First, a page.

So Bathsheba went to King Solomon to speak to him on behalf of Adonijah. And the king rose to meet her and bowed down to her. Then he sat on his throne and had a seat brought for the king's mother, and she sat on his right. Then she said, “I have one small request to make of you; do not refuse me.” And the king said to her, “Make your request, my mother, for I will not refuse you.” She said, “Let Abishag the Shunammite be given to Adonijah your brother as his wife.” King Solomon answered his mother, “And why do you ask Abishag the Shunammite for Adonijah? Ask for him the kingdom also, for he is my older brother, and on his side are Abiathar the priest and Joab the son of Zeruiah.” Then King Solomon swore by the LORD, saying, “God do so to me and more also if this word does not cost Adonijah his life! Now therefore as the LORD lives, who has established me and placed me on the throne of David my father, and who has made me a house, as he promised, Adonijah shall be put to death today.” So King Solomon sent Benaiah the son of Jehoiada, and he struck him down, and he died.
And to Abiathar the priest the king said, “Go to Anathoth, to your estate, for you deserve death. But I will not at this time put you to death, because you carried the ark of the Lord GOD before David my father, and because you shared in all my father's affliction.” So Solomon expelled Abiathar from being priest to the LORD, thus fulfilling the word of the LORD that he had spoken concerning the house of Eli in Shiloh.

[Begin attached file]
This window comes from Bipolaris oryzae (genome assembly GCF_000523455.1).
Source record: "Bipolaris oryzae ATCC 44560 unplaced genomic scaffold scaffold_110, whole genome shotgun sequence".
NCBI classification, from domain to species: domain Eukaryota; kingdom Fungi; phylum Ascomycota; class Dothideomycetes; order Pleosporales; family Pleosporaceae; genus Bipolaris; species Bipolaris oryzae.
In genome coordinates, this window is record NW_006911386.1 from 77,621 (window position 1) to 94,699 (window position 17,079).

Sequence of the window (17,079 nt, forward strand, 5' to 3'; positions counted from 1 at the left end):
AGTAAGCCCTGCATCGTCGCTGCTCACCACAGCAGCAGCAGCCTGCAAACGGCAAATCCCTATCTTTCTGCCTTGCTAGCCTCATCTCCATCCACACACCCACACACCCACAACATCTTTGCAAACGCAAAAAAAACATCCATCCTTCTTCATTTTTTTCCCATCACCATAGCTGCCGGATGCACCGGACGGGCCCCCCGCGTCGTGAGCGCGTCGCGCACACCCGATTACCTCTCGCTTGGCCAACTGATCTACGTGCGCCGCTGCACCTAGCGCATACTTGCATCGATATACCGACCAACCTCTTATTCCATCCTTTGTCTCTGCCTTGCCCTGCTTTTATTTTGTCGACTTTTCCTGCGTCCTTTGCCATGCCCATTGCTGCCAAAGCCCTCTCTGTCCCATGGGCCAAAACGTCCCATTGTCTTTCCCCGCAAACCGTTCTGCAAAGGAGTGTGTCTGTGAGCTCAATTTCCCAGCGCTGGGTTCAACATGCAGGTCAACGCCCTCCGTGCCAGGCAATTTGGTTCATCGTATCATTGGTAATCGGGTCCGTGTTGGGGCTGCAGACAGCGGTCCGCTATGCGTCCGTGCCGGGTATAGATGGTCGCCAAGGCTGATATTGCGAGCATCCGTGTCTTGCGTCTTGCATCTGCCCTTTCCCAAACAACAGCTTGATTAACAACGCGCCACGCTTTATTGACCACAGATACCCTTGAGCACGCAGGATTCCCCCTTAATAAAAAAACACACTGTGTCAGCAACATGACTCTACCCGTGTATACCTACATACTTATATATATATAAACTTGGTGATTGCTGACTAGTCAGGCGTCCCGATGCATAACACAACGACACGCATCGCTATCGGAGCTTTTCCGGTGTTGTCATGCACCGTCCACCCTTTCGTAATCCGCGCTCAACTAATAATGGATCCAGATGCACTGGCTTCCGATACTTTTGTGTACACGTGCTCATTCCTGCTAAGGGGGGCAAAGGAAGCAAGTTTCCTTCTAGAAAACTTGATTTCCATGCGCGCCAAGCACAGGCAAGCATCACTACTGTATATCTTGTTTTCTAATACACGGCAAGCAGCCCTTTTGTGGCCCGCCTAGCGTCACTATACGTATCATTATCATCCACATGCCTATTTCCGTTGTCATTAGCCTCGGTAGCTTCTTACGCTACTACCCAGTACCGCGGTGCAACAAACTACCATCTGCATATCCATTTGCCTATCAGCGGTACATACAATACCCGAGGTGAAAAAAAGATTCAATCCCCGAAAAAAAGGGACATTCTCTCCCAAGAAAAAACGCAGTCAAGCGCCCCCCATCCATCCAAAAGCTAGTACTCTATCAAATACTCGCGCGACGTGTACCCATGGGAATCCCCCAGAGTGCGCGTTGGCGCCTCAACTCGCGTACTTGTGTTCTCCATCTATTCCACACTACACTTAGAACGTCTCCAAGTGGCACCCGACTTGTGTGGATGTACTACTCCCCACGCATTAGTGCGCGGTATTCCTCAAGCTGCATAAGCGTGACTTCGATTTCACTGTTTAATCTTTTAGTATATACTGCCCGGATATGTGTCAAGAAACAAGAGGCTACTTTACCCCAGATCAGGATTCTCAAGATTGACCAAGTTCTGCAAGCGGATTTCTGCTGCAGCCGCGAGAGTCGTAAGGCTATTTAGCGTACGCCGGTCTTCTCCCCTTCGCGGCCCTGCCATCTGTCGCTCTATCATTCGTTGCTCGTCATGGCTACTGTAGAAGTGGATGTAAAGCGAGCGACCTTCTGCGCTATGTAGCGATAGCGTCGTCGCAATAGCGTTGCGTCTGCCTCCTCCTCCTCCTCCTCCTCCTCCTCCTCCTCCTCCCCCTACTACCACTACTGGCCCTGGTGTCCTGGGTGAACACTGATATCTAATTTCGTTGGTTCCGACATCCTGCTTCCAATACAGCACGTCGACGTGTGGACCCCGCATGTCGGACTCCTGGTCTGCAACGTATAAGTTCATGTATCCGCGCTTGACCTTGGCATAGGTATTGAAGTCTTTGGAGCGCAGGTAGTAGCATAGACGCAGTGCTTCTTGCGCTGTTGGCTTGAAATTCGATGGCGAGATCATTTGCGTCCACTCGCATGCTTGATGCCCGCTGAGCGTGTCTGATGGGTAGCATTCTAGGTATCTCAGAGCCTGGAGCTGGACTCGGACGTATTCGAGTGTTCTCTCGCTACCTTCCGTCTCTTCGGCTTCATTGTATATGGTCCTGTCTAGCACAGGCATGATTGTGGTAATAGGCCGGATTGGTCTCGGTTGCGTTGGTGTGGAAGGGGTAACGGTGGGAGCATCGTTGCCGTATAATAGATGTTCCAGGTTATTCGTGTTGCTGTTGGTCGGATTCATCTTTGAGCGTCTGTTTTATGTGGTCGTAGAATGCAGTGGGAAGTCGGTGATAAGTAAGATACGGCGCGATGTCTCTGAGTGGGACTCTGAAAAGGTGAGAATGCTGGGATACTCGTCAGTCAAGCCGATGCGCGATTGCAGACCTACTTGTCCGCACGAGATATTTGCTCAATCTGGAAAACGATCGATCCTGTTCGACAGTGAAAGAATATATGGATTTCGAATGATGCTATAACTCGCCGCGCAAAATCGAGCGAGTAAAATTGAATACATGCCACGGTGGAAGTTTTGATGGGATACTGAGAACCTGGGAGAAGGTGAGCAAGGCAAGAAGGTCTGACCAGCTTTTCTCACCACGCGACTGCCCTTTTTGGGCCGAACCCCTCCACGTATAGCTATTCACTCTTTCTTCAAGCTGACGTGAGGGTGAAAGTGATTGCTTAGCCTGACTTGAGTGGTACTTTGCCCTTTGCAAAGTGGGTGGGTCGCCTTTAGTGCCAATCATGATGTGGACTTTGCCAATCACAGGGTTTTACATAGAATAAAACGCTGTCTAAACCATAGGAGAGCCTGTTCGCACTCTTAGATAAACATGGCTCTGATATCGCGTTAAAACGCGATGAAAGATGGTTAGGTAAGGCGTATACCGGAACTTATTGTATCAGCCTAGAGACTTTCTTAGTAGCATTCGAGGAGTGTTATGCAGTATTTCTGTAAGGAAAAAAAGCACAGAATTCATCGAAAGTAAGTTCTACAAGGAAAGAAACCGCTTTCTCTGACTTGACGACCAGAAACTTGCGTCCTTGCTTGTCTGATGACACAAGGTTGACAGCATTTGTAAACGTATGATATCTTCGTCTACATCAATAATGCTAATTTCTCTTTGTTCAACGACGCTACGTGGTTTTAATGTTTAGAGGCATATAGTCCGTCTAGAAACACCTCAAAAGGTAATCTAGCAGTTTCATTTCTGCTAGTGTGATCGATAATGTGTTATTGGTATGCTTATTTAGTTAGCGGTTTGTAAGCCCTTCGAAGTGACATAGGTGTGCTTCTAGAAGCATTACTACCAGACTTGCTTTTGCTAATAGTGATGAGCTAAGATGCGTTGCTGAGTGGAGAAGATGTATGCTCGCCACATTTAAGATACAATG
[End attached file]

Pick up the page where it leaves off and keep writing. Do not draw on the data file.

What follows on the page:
When the news came to Joab—for Joab had supported Adonijah although he had not supported Absalom—Joab fled to the tent of the LORD and caught hold of the horns of the altar. And when it was told King Solomon, “Joab has fled to the tent of the LORD, and behold, he is beside the altar,” Solomon sent Benaiah the son of Jehoiada, saying, “Go, strike him down.” So Benaiah came to the tent of the LORD and said to him, “The king commands, ‘Come out.’” But he said, “No, I will die here.” Then Benaiah brought the king word again, saying, “Thus said Joab, and thus he answered me.” The king replied to him, “Do as he has said, strike him down and bury him, and thus take away from me and from my father's house the guilt for the blood that Joab shed without cause. The LORD will bring back his bloody deeds on his own head, because, without the knowledge of my father David, he attacked and killed with the sword two men more righteous and better than himself, Abner the son of Ner, commander of the army of Israel, and Amasa the son of Jether, commander of the army of Judah. So shall their blood come back on the head of Joab and on the head of his descendants forever. But for David and for his descendants and for his house and for his throne there shall be peace from the LORD forevermore.” Then Benaiah the son of Jehoiada went up and struck him down and put him to death. And he was buried in his own house in the wilderness. The king put Benaiah the son of Jehoiada over the army in place of Joab, and the king put Zadok the priest in the place of Abiathar.